Should equity investors buy Canada over the U.S. right now?

Chief Investment Officer at Dixon Mitchell says recent oil surge is just part of the story

Should equity investors buy Canada over the U.S. right now?

While many investors might have only recently started favouring the Canada’s broad equity market over its U.S. counterpart’s, Dixon Mitchell has been making its move over a longer span of time.

“Internally, we've been increasing our Canadian asset allocation over the past nine to 12 months,” said Ken O’Kennedy, Chief Investment Officer at Dixon Mitchell.

Globally, O’Kennedy says that Canada and the U.S. have been showing the best earnings among equity markets across the world. But lately, the Canadian stock market has been outpacing the U.S. as energy and materials, generally the two most economically sensitive sectors, benefit from broad and immediate macro tailwinds.

“Both oil and materials are up over 20% for the year,” he says. “Within materials, outperformance seems to be across the board – gold, copper, you name it.”

Not everything is coming up roses for Canada. Information technology, for example has been a negative detractor for the Great White North so far. O’Kennedy says the sector is undergoing a correction after exuberant investors who vastly overestimated the future prospects of the business pushed it to toppy levels.

However, that same trend of correction has played out in the U.S. stock market, where technology as a sector has a much bigger weighting. With both U.S. and Canada officially taking the first steps on their respective rate-hiking cycles, growth-oriented businesses including tech have taken a hit.

“Clearly, oil is the sector that’s benefiting greatly from a macro trend standpoint,” O’Kennedy says. “With Russia’s invasion of Ukraine, I think there’s some level of geopolitical risk premium in oil today.”

The Cinderella story of Canadian oil isn’t all about the war. Since 2014, he says the industry has endured a “long winter” during which it was starved for capital, which has resulted in a substantial lack of drilling inventory. Today, oil companies are far less able to turn on production as they might have been in the past.

But as lucrative as the oil sector might look at the moment, O’Kennedy finds investing in it challenging simply because it depends so much on the price outlook for crude, which itself is peppered with ifs, ands, or buts.

“If there's a floor of $90 or $100 over the next four or five years, then potentially some Canadian energy companies could look very attractive,” he says, noting that it depends on how fast the world can resolve current supply constraints. There’s also the chance that at some lofty price point, there will be a wave of demand destruction among consumers.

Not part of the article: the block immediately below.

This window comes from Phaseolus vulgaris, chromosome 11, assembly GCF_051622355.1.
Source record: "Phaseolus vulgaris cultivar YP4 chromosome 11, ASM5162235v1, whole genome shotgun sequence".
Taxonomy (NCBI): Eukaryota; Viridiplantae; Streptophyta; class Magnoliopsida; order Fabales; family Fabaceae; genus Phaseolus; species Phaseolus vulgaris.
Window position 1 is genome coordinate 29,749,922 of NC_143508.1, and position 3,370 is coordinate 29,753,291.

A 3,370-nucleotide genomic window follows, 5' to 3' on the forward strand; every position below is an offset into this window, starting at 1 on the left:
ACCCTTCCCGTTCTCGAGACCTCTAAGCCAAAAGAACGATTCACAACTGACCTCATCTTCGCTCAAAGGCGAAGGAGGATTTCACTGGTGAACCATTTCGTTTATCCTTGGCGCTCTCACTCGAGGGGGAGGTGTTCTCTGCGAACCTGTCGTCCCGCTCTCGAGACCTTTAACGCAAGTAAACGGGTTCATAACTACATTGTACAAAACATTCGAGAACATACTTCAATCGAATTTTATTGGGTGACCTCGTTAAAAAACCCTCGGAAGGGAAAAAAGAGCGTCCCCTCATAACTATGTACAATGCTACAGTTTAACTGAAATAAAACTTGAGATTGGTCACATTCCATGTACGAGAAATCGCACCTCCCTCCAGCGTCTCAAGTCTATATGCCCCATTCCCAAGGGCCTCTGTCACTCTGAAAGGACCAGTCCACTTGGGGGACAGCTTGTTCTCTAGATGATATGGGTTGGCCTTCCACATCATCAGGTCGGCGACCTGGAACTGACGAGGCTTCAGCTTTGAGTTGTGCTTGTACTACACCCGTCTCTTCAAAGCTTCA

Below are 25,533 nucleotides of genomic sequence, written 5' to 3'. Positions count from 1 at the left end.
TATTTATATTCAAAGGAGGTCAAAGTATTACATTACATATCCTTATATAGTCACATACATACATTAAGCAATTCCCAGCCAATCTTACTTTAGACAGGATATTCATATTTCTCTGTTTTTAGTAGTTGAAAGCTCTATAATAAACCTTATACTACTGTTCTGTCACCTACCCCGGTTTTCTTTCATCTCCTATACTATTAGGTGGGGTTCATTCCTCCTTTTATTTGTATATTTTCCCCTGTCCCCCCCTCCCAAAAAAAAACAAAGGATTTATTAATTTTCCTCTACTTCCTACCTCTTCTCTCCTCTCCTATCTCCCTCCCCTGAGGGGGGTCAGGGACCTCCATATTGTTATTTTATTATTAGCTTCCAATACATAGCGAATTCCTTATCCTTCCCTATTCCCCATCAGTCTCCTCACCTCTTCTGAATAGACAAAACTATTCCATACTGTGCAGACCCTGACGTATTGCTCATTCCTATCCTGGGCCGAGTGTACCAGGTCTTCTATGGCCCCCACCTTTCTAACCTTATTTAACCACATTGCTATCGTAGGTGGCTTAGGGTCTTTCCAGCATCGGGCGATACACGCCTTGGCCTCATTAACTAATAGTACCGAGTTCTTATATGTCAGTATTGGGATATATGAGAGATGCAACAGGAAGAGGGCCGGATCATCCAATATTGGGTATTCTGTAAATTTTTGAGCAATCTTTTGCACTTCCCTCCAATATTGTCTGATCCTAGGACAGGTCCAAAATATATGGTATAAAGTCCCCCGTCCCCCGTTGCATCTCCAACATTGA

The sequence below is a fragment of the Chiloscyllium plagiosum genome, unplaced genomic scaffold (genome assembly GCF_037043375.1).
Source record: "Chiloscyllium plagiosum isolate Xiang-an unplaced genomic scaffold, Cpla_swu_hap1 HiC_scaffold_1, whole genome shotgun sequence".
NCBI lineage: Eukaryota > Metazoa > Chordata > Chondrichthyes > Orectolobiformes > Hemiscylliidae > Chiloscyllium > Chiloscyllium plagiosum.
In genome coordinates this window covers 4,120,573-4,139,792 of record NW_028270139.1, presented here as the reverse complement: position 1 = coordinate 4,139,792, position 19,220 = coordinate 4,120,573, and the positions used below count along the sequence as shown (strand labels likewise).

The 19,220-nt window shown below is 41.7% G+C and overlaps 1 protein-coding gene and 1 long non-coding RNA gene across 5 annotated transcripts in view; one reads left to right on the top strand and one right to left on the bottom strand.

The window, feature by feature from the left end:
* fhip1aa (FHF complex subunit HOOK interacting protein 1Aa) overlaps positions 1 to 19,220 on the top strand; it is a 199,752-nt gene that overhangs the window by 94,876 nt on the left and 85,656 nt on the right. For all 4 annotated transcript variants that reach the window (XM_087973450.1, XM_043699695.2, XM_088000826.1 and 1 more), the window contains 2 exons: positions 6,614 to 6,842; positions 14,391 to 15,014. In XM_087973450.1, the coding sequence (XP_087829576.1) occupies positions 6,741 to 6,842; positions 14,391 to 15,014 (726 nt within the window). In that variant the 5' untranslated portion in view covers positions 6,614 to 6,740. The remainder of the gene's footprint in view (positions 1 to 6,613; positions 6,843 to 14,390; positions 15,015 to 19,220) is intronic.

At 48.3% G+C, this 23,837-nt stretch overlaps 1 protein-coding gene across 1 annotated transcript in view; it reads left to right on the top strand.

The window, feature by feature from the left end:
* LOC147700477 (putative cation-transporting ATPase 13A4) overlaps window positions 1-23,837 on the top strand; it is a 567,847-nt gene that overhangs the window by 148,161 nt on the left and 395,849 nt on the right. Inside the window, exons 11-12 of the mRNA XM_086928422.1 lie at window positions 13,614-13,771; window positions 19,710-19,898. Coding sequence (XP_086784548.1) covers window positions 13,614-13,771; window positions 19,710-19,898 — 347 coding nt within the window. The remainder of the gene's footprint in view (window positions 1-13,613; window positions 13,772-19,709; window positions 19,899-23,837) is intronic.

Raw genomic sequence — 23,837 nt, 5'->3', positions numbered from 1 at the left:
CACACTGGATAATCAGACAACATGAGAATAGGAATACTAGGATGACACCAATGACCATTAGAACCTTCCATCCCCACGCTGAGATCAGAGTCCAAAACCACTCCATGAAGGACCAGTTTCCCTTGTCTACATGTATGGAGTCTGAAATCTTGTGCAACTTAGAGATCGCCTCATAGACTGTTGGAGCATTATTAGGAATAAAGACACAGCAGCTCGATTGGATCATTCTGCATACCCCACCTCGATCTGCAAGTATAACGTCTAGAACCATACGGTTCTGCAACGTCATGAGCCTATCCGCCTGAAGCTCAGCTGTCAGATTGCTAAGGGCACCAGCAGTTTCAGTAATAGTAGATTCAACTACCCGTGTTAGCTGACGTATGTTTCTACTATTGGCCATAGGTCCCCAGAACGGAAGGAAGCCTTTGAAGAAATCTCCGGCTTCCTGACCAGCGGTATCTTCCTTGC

Beyond the current winners, O’Kennedy sees potential in other pockets of the Canadian stock market. While he acknowledges concerns about a growth slowdown as Canada pulls back from its most ambitious experiment in monetary stimulus, he says some businesses with the Canadian small-cap universe are the most inexpensive he’s seen in a long time

“When you go into these periods of tightening liquidity, it's not great for those smaller businesses. So we've seen a lot of multiple contraction there,” O’Kennedy said. “And comparing Canada and the U.S. small-cap segments, we’d say Canadian small-caps are more attractive from a valuation perspective.”

The Canadian discount to the U.S. isn’t just confined to the small-cap space; in fact, O’Kennedy says there’s a valuation gulf between the two markets. But that wasn’t always the case.

“At the end of 2010, we made a fairly big decision to dramatically increase our U.S. asset allocation,” he says. “At that time, the Canadian dollar was at par, and the U.S. and Canadian markets basically stood at the same multiple.”

The U.S. market of 12 years ago, O’Kennedy says, would generally have higher-quality businesses than Canada. With the greenback and the loonie at par, they were able to get higher quality exposure for each Canadian dollar they spent. But since then, he says the U.S. market has gotten too far ahead.

“The valuation gap between Canada and the U.S. is large,” he says. “Given the growth prospects and valuations, Canada looks attractive to us versus the U.S. So we’ve started to move some of that allocation back home.”